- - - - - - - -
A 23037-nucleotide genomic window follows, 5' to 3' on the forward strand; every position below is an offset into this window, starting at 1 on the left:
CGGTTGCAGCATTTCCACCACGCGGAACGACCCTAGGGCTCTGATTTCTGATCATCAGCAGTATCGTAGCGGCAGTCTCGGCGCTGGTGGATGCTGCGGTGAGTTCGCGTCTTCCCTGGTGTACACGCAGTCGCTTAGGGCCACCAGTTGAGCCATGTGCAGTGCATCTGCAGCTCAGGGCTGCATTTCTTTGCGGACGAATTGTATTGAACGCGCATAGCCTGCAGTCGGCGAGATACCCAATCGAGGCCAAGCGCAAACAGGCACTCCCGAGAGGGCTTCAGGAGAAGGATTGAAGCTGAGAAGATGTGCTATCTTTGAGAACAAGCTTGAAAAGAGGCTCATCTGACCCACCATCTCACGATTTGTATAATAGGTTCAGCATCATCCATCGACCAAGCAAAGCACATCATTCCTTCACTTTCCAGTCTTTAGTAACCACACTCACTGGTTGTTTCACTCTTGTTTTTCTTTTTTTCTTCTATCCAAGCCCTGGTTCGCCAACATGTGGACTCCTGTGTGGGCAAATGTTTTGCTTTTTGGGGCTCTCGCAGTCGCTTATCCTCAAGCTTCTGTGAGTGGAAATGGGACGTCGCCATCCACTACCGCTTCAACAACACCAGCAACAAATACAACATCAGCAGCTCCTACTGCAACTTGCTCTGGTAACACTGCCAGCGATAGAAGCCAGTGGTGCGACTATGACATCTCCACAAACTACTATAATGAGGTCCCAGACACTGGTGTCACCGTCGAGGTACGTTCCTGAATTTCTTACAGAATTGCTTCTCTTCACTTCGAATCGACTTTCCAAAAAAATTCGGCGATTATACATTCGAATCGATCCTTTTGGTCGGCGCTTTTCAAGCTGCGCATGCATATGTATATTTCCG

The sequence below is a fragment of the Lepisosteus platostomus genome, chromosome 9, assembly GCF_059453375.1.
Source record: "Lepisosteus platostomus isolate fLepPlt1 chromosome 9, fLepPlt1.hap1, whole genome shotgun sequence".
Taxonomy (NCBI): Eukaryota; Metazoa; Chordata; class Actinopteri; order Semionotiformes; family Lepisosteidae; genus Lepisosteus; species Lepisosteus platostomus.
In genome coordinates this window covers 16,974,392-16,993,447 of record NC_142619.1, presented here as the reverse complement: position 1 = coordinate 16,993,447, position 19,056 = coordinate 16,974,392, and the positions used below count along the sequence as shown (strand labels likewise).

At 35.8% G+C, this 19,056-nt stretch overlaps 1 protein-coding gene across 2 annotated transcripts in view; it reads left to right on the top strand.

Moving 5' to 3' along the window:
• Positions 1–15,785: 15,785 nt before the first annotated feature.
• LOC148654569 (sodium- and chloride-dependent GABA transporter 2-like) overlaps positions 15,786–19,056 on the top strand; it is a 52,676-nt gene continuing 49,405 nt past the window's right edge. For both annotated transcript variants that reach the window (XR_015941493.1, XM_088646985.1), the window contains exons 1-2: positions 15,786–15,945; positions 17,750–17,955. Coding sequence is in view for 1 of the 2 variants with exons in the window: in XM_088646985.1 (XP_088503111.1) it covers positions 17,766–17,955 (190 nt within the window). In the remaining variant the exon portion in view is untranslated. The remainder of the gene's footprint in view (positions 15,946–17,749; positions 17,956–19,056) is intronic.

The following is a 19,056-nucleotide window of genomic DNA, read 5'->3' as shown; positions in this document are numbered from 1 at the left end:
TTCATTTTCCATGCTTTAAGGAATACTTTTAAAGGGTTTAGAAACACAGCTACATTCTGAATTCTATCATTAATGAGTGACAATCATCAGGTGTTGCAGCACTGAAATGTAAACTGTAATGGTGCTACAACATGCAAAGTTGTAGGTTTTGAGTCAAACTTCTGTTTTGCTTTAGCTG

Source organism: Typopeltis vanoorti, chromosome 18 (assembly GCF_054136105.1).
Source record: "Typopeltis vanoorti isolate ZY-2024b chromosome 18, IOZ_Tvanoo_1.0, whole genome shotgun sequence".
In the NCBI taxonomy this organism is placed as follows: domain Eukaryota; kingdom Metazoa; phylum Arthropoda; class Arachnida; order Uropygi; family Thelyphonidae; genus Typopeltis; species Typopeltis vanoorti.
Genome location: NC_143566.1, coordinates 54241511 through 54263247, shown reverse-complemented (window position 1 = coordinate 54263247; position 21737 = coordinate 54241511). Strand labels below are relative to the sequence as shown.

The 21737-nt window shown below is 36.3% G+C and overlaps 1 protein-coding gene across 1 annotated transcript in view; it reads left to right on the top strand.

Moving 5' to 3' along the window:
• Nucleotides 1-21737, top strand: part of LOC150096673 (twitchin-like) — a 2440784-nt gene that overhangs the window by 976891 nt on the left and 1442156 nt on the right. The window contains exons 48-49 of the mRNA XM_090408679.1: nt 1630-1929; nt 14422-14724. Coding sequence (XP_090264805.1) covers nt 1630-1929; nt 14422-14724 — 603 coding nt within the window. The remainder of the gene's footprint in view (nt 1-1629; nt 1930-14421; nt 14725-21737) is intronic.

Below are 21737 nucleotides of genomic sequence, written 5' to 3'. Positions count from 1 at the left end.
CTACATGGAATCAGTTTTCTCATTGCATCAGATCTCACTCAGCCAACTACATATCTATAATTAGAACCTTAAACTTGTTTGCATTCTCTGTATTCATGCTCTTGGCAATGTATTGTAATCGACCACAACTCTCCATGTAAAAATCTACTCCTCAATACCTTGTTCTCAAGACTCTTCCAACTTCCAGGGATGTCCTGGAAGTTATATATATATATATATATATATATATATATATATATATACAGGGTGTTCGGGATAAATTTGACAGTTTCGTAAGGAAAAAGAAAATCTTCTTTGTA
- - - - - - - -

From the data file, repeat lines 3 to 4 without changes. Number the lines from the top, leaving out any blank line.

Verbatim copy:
The sequence below is a fragment of the Lepisosteus platostomus genome, chromosome 9, assembly GCF_059453375.1.
Source record: "Lepisosteus platostomus isolate fLepPlt1 chromosome 9, fLepPlt1.hap1, whole genome shotgun sequence".